After a purge at the Pentagon, former national security officials are worried about the fallout if President Trump were to launch an unprovoked military action against Iran or make big changes in Afghanistan in his waning days in office.
That's in addition to the ways that President Trump's refusal to concede and to give President-elect Biden access to intelligence materials are already damaging national security.
"The scenario most national security people are worried about is a military strike on Iran's nuclear facilities," says Kori Schake, who served on George W. Bush's National Security Council and also in senior posts at the Pentagon and the State Department. "Because the 'maximum pressure' campaign that has been the signature of Trump administration foreign policy has very little positive result."
Four senior officials at the Pentagon, including Defense Secretary Mark Esper, were fired or resigned on Monday and Tuesday. Trump loyalists took their place. Two senior officials at the Department of Homeland Security were forced to resign this week as well.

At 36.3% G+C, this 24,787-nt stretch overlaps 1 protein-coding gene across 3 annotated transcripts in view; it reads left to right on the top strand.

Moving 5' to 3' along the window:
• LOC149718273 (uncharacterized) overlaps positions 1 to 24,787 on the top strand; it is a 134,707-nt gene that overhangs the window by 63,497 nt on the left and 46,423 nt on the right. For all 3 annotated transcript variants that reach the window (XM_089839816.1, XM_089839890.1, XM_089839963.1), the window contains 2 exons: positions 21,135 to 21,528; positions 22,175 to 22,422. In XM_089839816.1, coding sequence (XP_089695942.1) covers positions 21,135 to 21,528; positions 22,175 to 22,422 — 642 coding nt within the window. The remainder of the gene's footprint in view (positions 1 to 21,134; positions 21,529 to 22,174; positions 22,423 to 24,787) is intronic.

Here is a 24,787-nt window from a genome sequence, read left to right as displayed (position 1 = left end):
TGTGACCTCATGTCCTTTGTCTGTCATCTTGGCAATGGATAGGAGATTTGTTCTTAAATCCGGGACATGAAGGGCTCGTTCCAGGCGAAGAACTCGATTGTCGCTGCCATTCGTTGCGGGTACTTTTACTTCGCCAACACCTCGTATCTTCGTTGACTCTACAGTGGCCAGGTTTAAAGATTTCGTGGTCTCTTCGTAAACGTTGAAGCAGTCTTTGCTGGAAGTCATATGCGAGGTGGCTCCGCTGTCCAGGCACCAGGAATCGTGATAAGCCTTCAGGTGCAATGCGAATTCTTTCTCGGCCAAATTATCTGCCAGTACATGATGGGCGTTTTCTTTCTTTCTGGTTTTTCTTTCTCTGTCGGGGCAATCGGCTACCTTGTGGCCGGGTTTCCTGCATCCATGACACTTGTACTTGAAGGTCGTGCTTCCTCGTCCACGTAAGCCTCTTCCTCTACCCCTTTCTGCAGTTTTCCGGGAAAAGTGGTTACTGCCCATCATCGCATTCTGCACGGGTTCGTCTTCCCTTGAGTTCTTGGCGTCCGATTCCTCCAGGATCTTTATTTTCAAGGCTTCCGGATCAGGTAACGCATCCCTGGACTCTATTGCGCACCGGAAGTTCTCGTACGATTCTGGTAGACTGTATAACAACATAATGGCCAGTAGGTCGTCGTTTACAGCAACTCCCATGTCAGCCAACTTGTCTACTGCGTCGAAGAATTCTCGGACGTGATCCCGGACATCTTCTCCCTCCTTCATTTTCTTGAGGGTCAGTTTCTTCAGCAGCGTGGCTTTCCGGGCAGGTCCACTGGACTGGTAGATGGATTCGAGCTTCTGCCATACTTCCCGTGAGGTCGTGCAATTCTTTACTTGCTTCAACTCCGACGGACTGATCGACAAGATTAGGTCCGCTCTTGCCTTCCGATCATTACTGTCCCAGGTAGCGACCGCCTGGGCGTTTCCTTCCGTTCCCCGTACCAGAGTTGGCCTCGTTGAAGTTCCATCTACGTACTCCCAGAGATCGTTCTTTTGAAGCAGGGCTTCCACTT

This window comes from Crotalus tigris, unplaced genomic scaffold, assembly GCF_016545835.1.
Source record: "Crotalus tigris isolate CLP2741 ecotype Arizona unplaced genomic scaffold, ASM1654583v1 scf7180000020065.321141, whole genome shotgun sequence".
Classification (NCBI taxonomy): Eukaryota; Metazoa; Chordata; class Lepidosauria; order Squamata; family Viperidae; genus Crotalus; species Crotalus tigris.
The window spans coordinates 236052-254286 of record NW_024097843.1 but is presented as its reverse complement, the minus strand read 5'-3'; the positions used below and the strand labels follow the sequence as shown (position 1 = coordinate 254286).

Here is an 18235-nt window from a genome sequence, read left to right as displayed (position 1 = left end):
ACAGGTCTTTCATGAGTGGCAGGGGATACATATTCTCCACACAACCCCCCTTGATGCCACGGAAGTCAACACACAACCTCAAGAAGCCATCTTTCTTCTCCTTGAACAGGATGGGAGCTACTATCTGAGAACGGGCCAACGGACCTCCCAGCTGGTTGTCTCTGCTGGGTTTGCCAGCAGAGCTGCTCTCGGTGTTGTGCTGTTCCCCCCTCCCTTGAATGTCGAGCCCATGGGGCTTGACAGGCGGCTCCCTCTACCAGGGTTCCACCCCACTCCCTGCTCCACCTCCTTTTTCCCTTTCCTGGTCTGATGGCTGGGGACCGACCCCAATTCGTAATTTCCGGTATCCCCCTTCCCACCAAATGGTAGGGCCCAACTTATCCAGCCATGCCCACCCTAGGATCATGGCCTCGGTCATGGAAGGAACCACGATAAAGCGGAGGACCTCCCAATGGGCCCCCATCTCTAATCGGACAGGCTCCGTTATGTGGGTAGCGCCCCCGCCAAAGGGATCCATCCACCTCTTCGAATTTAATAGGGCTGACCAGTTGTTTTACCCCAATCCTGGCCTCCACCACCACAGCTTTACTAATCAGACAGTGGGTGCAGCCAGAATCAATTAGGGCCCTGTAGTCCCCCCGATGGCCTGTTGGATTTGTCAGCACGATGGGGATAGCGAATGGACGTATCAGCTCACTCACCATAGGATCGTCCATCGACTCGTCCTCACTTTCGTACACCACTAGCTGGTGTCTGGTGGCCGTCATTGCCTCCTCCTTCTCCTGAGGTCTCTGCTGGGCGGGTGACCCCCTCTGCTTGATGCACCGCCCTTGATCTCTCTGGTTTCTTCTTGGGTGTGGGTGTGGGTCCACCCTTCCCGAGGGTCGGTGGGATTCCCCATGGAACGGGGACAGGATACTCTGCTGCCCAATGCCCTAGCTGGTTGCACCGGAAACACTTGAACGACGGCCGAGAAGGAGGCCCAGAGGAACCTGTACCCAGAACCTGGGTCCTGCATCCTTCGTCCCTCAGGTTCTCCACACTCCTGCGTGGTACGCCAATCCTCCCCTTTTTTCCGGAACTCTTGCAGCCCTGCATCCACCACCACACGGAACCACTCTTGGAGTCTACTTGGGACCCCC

Speaking to Mary Louise Kelly on All Things Considered, Schake says "a number of serious national security people are really worried" that Trump's purge "is putting malleable people in place in order to end his administration with a bang."
Schake cautions that she's skeptical herself that an attack on Iran will happen, mainly because it would require coordination with U.S. allies who would oppose it.
Nicholas Burns, who worked in various jobs including under secretary of state for political affairs during the George W. Bush administration and on the National Security Council for Presidents George H.W. Bush and Clinton, agrees that foreign policy experts are worried about a preemptive Iran strike.
Another fear in the national security community is a rapid withdrawal of forces from Afghanistan, he tells All Things Considered.
"President Trump might try to accelerate the Afghan peace talks, to end the war there, and therefore to withdraw the American military forces in such a way that would be disadvantageous to the Afghan government," Burns says. "I mean, the fear is that President Trump won't be tough minded enough in negotiating with the Taliban."
Top generals and civilians have argued that the situation is currently too volatile to leave Afghanistan quickly.
Both of those scenarios — Iran and Afghanistan — "would have a direct impact on our national security a year from now, two years from now, and certainly have an impact on President-elect Biden's team as they come in in early 2021," Burns says.
Listen to the full audio interview with Kori Schake and Nicholas Burns at the audio link above.